Menu Menu

News Archive

Thursday, October 15, 2009 - Leading in a Global Environment

According to the conference’s panelists, you not only have to work globally, you have to think globally to lead in a global environment. “The universe does not revolve around the U.S,” said Richard Corson, director of the Pontiac U.S. Export Assistance Center of the U.S. Commerce Service. “We are only one out of approximately 200 countries in the world and companies who recognize this fact become more successful. If you aren’t geocentric, it can be a deal breaker.”


Greg Garrett,(SECS '97) chief strategy officer, VW of America, emphasized the importance of being aware of global opportunities when they present themselves.  


“In the next 20 years, 80 percent of the world population growth will occur in areas least capable of supporting this growth,” Garrett said. “By 2030, one fourth of Western Europe will be over the age of 65. In 2025 60 percent of the world will live in cities. These statistics, and many others, represent opportunity. Be ready to diversify, focus on new markets, use the global tools that exist today and apply them to fit within your unique market. That’s the secret to success.”  


Joe Tori, principal of, a company known for transcending bricks and mortar, suggests the global marketplace requires a unique way of thinking. “Maybe your company needs to recognize that some services don’t have to be in house. You may want to look at a flexible organizational structure, expand your markets or decentralize your management.”


Tori also emphasized looking within the U.S. for global opportunity. “Our country was founded on innovation and while we may have given up a lot of our manufacturing base, we are still advanced in the integration of technologies, and that’s a real opportunity.”


When asked how OU and other universities could become more global, Tori thought OU should continue to push its innovative global projects. “It’s refreshing how OU has made connections with other global companies and links with universities around the world,” he said. “It mirrors what is happening economically today.”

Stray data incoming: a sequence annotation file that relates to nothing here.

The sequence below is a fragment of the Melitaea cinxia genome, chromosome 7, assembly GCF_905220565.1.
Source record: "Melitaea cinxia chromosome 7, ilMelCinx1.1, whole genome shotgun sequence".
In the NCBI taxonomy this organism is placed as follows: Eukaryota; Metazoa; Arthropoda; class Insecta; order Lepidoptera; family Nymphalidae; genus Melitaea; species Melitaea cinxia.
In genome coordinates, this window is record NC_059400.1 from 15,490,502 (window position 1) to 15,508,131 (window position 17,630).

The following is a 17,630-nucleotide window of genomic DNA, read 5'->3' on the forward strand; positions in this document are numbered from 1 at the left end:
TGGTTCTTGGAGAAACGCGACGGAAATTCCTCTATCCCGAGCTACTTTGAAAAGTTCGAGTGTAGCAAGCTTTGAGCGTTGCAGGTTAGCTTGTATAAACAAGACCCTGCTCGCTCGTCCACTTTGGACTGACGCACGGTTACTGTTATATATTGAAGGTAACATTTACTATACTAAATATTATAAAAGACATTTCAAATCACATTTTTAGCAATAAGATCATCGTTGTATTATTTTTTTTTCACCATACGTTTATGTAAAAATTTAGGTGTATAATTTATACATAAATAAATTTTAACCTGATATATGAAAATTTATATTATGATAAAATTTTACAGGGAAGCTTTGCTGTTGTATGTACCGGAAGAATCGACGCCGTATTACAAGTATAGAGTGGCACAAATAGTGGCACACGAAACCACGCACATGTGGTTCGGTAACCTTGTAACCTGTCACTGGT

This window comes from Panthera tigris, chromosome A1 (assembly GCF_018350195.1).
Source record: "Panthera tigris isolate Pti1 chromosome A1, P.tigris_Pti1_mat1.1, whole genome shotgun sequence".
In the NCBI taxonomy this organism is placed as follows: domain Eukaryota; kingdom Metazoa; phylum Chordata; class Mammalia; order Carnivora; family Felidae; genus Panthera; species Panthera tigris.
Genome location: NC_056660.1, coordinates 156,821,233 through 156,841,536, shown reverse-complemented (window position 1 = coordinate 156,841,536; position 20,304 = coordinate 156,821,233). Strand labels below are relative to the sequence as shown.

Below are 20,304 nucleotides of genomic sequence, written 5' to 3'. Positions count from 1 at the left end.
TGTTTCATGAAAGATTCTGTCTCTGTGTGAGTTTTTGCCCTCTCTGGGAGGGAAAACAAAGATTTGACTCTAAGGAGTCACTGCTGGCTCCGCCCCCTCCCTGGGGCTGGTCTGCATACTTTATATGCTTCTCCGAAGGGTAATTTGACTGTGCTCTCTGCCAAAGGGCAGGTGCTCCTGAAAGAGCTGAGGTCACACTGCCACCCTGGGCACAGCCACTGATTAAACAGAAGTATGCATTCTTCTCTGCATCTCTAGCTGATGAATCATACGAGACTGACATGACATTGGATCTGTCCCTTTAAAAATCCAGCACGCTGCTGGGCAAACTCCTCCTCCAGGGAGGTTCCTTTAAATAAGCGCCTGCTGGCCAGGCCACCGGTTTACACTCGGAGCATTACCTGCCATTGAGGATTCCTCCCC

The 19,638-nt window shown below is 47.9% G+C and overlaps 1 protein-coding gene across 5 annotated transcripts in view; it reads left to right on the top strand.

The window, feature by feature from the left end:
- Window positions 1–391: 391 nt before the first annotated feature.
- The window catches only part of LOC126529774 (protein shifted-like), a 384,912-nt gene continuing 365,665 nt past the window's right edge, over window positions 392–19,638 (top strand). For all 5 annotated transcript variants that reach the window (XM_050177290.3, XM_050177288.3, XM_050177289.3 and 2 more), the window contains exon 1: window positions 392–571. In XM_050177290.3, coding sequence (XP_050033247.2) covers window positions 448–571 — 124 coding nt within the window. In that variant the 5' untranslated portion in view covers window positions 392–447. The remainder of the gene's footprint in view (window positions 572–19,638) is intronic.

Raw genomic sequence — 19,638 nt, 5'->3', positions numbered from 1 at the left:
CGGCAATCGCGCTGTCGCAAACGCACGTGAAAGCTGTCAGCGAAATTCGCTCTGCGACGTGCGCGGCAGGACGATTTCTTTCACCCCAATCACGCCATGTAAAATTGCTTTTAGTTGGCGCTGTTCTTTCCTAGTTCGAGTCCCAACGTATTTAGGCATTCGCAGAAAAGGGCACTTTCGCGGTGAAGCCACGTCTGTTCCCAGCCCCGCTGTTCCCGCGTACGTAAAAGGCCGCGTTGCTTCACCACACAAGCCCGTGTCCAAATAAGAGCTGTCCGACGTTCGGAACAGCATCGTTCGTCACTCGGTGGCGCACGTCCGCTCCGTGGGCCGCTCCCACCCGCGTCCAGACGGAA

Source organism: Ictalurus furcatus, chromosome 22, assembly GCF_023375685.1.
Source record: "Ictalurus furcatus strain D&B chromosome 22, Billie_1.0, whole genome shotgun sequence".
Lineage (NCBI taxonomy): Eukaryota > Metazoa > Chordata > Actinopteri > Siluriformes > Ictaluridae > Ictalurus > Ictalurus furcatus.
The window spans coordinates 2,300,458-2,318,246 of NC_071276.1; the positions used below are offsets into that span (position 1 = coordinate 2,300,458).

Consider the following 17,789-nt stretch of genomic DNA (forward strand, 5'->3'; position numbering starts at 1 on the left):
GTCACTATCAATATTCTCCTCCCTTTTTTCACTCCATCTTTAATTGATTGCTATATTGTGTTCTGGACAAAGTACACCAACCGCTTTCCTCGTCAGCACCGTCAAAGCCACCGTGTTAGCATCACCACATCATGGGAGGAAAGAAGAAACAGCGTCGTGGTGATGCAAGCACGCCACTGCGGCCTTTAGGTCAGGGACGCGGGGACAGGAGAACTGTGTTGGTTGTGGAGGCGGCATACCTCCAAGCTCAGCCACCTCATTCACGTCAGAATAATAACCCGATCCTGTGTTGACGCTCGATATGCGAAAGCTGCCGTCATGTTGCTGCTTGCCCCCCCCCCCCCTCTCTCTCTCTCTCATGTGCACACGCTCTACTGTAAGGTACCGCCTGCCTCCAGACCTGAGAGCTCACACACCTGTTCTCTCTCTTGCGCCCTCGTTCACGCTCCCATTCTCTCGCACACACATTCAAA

Garrett suggested OU and other universities could take globalization a step further in looking at their leadership. “Let’s change the face of the school,” he said. “How many members of your Board of Visitors and Board of Directors come from outside of the country, or even from outside of Michigan? Adapting global thinking starts at the top.”


Corson agrees colleges must globalize their curriculum, but states, “Here in the U.S., we really have to start in elementary school with opportunities to study international business and foreign language. Otherwise, we’ll be left behind.”


Conference participant, Christine Miska, an HR professional in career transition, enjoyed the global leadership panel. “It validated for me what I did right as a parent, having my children study abroad and opening my home to an exchange student. I also was encouraged with the discussions around U.S. innovation and the idea that integration itself can be considered a viable product.”